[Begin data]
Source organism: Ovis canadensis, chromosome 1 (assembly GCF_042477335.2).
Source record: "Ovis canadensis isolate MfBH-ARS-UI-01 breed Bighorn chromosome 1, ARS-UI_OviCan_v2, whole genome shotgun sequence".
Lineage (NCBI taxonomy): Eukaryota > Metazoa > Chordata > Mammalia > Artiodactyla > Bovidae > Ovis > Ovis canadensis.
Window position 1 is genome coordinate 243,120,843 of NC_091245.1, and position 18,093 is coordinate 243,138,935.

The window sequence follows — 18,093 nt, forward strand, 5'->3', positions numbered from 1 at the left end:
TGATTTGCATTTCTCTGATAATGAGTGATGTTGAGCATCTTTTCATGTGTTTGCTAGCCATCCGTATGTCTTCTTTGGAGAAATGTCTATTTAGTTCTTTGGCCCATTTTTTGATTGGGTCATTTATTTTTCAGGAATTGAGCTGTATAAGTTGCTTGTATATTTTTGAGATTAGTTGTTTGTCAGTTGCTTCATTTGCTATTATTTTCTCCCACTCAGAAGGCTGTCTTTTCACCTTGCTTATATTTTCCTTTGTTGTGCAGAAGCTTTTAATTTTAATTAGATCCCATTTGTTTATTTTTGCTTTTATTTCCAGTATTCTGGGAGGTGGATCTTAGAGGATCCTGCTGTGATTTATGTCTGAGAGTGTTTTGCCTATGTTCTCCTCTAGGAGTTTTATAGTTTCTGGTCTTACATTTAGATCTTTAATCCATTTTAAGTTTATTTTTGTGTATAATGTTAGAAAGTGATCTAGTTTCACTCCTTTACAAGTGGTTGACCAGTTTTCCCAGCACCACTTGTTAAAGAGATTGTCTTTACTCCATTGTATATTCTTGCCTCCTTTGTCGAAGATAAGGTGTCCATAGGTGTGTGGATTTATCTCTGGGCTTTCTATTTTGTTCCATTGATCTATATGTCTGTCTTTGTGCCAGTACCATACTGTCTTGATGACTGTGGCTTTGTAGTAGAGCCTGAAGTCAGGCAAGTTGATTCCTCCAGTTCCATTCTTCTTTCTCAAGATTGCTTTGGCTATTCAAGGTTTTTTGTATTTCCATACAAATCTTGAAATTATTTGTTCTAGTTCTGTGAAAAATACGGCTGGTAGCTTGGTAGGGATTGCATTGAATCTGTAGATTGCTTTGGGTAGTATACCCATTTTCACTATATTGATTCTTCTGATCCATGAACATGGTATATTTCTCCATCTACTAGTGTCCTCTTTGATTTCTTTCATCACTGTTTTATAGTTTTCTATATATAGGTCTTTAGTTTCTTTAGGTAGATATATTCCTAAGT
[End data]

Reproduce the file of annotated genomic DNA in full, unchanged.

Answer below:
Source organism: Ovis canadensis, chromosome 1 (assembly GCF_042477335.2).
Source record: "Ovis canadensis isolate MfBH-ARS-UI-01 breed Bighorn chromosome 1, ARS-UI_OviCan_v2, whole genome shotgun sequence".
Lineage (NCBI taxonomy): Eukaryota > Metazoa > Chordata > Mammalia > Artiodactyla > Bovidae > Ovis > Ovis canadensis.
Window position 1 is genome coordinate 243,120,843 of NC_091245.1, and position 18,093 is coordinate 243,138,935.

The window sequence follows — 18,093 nt, forward strand, 5'->3', positions numbered from 1 at the left end:
TGATTTGCATTTCTCTGATAATGAGTGATGTTGAGCATCTTTTCATGTGTTTGCTAGCCATCCGTATGTCTTCTTTGGAGAAATGTCTATTTAGTTCTTTGGCCCATTTTTTGATTGGGTCATTTATTTTTCAGGAATTGAGCTGTATAAGTTGCTTGTATATTTTTGAGATTAGTTGTTTGTCAGTTGCTTCATTTGCTATTATTTTCTCCCACTCAGAAGGCTGTCTTTTCACCTTGCTTATATTTTCCTTTGTTGTGCAGAAGCTTTTAATTTTAATTAGATCCCATTTGTTTATTTTTGCTTTTATTTCCAGTATTCTGGGAGGTGGATCTTAGAGGATCCTGCTGTGATTTATGTCTGAGAGTGTTTTGCCTATGTTCTCCTCTAGGAGTTTTATAGTTTCTGGTCTTACATTTAGATCTTTAATCCATTTTAAGTTTATTTTTGTGTATAATGTTAGAAAGTGATCTAGTTTCACTCCTTTACAAGTGGTTGACCAGTTTTCCCAGCACCACTTGTTAAAGAGATTGTCTTTACTCCATTGTATATTCTTGCCTCCTTTGTCGAAGATAAGGTGTCCATAGGTGTGTGGATTTATCTCTGGGCTTTCTATTTTGTTCCATTGATCTATATGTCTGTCTTTGTGCCAGTACCATACTGTCTTGATGACTGTGGCTTTGTAGTAGAGCCTGAAGTCAGGCAAGTTGATTCCTCCAGTTCCATTCTTCTTTCTCAAGATTGCTTTGGCTATTCAAGGTTTTTTGTATTTCCATACAAATCTTGAAATTATTTGTTCTAGTTCTGTGAAAAATACGGCTGGTAGCTTGGTAGGGATTGCATTGAATCTGTAGATTGCTTTGGGTAGTATACCCATTTTCACTATATTGATTCTTCTGATCCATGAACATGGTATATTTCTCCATCTACTAGTGTCCTCTTTGATTTCTTTCATCACTGTTTTATAGTTTTCTATATATAGGTCTTTAGTTTCTTTAGGTAGATATATTCCTAAGT